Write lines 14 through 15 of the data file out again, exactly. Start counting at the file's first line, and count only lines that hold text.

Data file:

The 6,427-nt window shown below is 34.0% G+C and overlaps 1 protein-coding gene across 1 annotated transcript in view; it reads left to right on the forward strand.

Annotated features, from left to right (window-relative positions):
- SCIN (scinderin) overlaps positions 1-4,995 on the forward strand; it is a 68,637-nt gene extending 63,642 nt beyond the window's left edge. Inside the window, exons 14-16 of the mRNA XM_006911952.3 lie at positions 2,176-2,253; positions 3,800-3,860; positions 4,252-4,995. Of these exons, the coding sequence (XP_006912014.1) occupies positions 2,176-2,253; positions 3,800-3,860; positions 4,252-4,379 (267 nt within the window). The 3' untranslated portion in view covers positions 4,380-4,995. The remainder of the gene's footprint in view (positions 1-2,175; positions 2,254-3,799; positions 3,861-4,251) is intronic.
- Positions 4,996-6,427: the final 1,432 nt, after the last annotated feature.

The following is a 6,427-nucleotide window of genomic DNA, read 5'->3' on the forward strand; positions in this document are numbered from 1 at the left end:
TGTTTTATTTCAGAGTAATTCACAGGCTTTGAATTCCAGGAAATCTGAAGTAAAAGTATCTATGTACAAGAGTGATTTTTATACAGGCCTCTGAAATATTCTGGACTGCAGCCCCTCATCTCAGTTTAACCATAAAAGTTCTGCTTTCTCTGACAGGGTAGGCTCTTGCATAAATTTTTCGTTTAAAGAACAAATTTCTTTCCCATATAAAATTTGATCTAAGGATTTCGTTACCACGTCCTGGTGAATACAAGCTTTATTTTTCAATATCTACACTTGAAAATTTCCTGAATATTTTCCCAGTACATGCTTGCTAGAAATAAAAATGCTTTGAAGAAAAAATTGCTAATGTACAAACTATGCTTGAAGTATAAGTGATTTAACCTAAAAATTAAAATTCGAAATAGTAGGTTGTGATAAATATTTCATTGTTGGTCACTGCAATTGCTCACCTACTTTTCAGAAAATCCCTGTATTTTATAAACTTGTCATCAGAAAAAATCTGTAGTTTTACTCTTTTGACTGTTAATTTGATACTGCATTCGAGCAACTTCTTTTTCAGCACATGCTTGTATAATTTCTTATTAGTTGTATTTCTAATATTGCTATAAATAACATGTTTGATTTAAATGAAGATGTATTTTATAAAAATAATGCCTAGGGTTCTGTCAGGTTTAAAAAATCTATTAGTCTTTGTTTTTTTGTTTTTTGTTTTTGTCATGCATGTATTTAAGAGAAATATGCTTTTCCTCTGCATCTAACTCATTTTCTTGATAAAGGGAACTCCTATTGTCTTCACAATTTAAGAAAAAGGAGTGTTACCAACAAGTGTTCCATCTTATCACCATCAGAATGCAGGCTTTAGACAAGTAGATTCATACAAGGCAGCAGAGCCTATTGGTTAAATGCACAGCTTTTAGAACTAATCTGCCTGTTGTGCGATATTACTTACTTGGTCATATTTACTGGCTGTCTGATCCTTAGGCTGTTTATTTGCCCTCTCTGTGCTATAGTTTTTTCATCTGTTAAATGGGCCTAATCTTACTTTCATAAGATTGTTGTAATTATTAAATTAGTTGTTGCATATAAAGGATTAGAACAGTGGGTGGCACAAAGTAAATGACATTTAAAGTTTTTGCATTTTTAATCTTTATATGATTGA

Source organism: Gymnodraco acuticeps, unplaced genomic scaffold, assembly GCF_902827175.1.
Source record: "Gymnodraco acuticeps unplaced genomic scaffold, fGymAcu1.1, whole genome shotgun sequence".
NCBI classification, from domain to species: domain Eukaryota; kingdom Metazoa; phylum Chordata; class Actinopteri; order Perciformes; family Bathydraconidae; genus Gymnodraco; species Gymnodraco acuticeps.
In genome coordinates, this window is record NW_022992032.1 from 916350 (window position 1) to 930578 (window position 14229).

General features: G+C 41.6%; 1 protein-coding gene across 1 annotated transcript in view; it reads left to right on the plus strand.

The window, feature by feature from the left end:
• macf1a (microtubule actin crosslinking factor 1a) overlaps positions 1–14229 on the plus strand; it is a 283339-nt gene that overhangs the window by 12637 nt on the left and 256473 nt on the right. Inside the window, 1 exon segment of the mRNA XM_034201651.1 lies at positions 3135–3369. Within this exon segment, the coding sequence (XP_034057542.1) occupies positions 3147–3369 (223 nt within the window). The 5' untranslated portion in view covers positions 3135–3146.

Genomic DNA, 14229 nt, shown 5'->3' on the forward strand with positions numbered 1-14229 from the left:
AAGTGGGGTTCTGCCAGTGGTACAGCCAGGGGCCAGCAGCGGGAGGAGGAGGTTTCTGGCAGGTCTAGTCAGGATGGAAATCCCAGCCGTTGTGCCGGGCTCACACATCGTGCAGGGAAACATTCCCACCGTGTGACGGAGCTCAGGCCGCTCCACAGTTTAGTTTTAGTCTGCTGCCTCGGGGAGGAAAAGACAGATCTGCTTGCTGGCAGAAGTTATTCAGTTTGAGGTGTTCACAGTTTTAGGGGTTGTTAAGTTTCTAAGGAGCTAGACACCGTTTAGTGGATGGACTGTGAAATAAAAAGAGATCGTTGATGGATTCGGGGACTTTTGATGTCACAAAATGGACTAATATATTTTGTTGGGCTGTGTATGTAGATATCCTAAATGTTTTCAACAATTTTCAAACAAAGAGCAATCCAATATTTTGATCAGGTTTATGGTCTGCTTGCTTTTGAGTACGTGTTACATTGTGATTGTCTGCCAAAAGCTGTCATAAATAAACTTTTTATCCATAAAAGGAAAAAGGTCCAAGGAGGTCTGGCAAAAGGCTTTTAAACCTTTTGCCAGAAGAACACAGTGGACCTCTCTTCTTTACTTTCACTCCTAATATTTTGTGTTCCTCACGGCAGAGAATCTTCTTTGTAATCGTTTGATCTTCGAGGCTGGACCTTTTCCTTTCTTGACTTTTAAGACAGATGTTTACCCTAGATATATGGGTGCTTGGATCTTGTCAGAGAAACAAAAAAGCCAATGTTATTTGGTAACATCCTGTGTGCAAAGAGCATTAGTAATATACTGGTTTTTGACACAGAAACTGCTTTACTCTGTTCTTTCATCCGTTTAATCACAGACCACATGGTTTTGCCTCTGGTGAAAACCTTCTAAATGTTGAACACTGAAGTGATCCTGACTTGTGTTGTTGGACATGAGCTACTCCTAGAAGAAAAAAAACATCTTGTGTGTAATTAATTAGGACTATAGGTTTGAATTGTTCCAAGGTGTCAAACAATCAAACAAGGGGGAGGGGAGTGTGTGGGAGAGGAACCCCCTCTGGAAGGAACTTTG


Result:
Genomic DNA, 14229 nt, shown 5'->3' on the forward strand with positions numbered 1-14229 from the left:
AAGTGGGGTTCTGCCAGTGGTACAGCCAGGGGCCAGCAGCGGGAGGAGGAGGTTTCTGGCAGGTCTAGTCAGGATGGAAATCCCAGCCGTTGTGCCGGGCTCACACATCGTGCAGGGAAACATTCCCACCGTGTGACGGAGCTCAGGCCGCTCCACAGTTTAGTTTTAGTCTGCTGCCTCGGGGAGGAAAAGACAGATCTGCTTGCTGGCAGAAGTTATTCAGTTTGAGGTGTTCACAGTTTTAGGGGTTGTTAAGTTTCTAAGGAGCTAGACACCGTTTAGTGGATGGACTGTGAAATAAAAAGAGATCGTTGATGGATTCGGGGACTTTTGATGTCACAAAATGGACTAATATATTTTGTTGGGCTGTGTATGTAGATATCCTAAATGTTTTCAACAATTTTCAAACAAAGAGCAATCCAATATTTTGATCAGGTTTATGGTCTGCTTGCTTTTGAGTACGTGTTACATTGTGATTGTCTGCCAAAAGCTGTCATAAATAAACTTTTTATCCATAAAAGGAAAAAGGTCCAAGGAGGTCTGGCAAAAGGCTTTTAAACCTTTTGCCAGAAGAACACAGTGGACCTCTCTTCTTTACTTTCACTCCTAATATTTTGTGTTCCTCACGGCAGAGAATCTTCTTTGTAATCGTTTGATCTTCGAGGCTGGACCTTTTCCTTTCTTGACTTTTAAGACAGATGTTTACCCTAGATATATGGGTGCTTGGATCTTGTCAGAGAAACAAAAAAGCCAATGTTATTTGGTAACATCCTGTGTGCAAAGAGCATTAGTAATATACTGGTTTTTGACACAGAAACTGCTTTACTCTGTTCTTTCATCCGTTTAATCACAGACCACATGGTTTTGCCTCTGGTGAAAACCTTCTAAATGTTGAACACTGAAGTGATCCTGACTTGTGTTGTTGGACATGAGCTACTCCTAGAAGAAAAAAAACATCTTGTGTGTAATTAATTAGGACTATAGGTTTGAATTGTTCCAAGGTGTCAAACAATCAAACAAGGGGGAGGGGAGTGTGTGGGAGAGGAACCCCCTCTGGAAGGAACTTTG